“The best predictor of future behavior is past behavior in similar circumstances.” This should be a guiding principle of any good interview. Standardized interviews asking questions about candidates’ past behavior relevant to specific performance dimensions are likely to elicit the most useful information. However, if the interviewer improperly phrases questions this information is likely to be irrelevant and misleading.
Goal setting is an important aspect to performance management and overall worker productivity. Establishing goals and objectives makes it clear what a supervisor expects of an employee. In addition, when employees are given specific goals they are more likely to produce better results than employees that are not given specific objectives or something to strive towards. When coupled with the organization’s annual objectives, employee goal setting also creates strategic alignment among the employee’s work and the organization as a whole.
Cross-training employees in multiple work areas can be particularly helpful for many organizations. When employees are cross-trained they are provided an opportunity to learn new skill sets. This allows an organization to increase productivity and develop a more dynamic workforce for future needs. Additionally, cross training helps managers recognize competitive talents and place employees in positions for which they are best suited.
Recent research has shown that sitting for more than three to four hours a day can take up to two years off of someone’s life. Shockingly enough, exercise will not reverse the damage that sitting for extending periods of time will cause. Workers in offices everywhere are faced with a huge health hazard, as they are often restrained to sitting at a desk to do their work. A sedentary lifestyle at work in addition to an inactive home life can cause serious health concerns for many employees, which means higher medical and healthcare costs for employers.
The average number of hours Americans presently work each week is the highest it has been in nearly 75 years. The average American works approximately 47.1 hours each week, with some employees working up to even 70 hours a week. In addition, employees have many responsibilities outside of the workplace that create added stress in their lives. These stressors include parenting, taking care of aging relatives, keeping up with bills, or uneven division of labor at home. Long hours and personal responsibilities result in a constant struggle to balance work and home life. However, devoting an equal amount of time for both work and personal life is simply unrealistic for most employees.
Workplace coaching and mentoring are sometimes difficult to distinguish from one another, however, both share similarities that help to improve employee productivity, overall work-related effectiveness and organizational culture. Both mentors and coaches rely on using strong interpersonal communication and intentional coaching skills to enhance professional and personal learning and help to develop and achieve employee goals. Coaches and mentors also help to support an individual’s successes and help in their professional advancement in the workplace.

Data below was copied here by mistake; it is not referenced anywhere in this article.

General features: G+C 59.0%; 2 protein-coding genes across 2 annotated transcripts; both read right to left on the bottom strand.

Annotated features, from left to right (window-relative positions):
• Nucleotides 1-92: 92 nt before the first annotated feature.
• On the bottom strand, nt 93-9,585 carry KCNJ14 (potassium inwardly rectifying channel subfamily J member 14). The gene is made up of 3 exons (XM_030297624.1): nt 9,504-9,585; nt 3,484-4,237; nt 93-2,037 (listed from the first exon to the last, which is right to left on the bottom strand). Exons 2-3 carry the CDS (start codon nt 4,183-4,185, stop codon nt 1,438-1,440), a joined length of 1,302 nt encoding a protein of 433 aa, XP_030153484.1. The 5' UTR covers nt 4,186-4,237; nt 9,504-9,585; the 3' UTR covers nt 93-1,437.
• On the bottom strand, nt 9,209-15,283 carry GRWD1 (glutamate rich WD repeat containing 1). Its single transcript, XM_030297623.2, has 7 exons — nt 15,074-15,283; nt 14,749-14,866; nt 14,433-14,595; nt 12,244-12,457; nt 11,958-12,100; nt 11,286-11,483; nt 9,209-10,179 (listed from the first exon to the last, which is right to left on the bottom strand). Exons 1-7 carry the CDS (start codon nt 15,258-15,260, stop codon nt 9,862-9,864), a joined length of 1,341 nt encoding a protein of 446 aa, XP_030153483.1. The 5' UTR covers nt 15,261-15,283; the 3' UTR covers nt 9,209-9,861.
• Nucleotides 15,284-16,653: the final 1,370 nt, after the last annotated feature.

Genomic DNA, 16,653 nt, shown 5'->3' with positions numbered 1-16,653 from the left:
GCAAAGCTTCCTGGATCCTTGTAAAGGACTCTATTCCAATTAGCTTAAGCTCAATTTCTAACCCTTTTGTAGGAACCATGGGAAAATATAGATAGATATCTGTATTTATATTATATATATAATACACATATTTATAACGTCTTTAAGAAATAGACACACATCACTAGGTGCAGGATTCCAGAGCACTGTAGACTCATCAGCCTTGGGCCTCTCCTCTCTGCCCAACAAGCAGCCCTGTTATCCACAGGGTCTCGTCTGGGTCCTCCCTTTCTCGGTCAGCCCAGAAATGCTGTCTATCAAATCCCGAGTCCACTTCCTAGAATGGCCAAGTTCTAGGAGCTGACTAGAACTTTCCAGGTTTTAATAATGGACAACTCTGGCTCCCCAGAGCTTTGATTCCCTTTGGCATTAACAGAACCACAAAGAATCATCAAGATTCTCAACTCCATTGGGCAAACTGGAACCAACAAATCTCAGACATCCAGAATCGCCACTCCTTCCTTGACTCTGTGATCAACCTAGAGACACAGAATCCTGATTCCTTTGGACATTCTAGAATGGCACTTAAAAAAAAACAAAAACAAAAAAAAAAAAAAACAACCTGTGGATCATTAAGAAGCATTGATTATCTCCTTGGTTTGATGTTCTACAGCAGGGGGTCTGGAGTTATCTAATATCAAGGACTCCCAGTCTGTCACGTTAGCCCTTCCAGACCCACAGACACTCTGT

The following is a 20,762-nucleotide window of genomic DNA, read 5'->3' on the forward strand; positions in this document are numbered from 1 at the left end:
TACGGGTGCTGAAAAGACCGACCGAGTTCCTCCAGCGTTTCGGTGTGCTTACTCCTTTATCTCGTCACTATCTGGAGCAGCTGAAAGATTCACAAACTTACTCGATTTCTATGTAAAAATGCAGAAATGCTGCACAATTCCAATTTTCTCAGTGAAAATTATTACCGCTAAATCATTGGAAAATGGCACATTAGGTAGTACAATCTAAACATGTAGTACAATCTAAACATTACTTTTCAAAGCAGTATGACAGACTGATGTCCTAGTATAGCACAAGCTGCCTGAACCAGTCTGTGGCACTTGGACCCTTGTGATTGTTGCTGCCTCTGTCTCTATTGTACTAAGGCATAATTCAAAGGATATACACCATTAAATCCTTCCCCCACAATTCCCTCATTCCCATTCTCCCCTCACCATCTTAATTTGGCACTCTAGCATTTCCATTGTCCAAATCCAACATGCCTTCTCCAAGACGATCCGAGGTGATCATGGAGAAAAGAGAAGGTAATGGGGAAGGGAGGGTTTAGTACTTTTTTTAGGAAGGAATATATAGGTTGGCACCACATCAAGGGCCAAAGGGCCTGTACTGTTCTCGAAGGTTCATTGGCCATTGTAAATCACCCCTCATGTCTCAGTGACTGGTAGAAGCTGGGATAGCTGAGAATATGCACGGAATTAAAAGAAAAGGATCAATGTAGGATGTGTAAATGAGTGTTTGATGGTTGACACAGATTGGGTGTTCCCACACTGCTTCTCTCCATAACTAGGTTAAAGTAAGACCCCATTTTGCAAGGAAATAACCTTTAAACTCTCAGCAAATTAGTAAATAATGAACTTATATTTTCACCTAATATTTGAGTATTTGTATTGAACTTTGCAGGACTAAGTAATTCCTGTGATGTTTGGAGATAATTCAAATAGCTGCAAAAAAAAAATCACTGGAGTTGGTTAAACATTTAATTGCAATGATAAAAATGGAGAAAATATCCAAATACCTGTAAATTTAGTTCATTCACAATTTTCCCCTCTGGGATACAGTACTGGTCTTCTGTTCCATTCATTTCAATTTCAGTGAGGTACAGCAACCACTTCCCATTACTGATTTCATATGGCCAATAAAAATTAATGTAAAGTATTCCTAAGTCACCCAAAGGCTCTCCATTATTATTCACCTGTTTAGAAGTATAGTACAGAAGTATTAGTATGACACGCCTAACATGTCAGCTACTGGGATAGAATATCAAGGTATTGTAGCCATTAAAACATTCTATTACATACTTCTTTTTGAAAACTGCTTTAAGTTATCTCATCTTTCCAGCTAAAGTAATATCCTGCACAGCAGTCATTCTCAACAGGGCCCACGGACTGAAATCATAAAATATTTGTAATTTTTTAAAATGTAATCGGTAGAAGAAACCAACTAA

According to the Occupational Safety and Health Administration (OSHA), about 2 million U.S. workers are victims of some kind of workplace violence every year. The ultimate impact of a crisis, in costs to a company and its people, is determined by how that crisis was addressed before, during and after an actual event. That being said, it is essential that an organization remains a place of safety and solace for its most valuable assets: employees. Organizations must pay greater attention to the impact of critical events on employees, their families and the community as a whole for one simple reason: business recovery cannot occur without motivated employees.
One of the biggest issues many organizations face today is inspiring leadership. When leadership is viewed as the creation of value through authentic self-expression we see that it is found at all levels within the organization, not just at the top. Some leaders create value through ideas, some through people, some through projects and some through systems. Leaders come in all sizes, colors, personality types and preferences.
Earlier this year the CEO of Yahoo, Marissa Mayer, made an organizational-wide decision to ban telecommuting options for all employees. This decision sparked national debate among US companies on whether or not telecommuting is a beneficial and viable work option for employees. Regardless of a company’s stance on the issue, it’s no question that telecommuting has become a widely popular option among the US workforce. According to a survey conducted by Korn/Ferry International, almost 80% of respondents indicated that their company allows employees to telecommute. In addition 58% of those surveyed indicated that they themselves work remotely.
A healthy workplace should empower workers to learn new skills, gain new knowledge and grow personally and professionally. Employee empowerment is the process of allowing employees to have input and control over their work, and the ability to openly share suggestions and ideas about their job and the organization as a whole. Empowered employees are committed, loyal and conscientious. They are eager to share ideas and can serve as strong ambassadors for their organizations.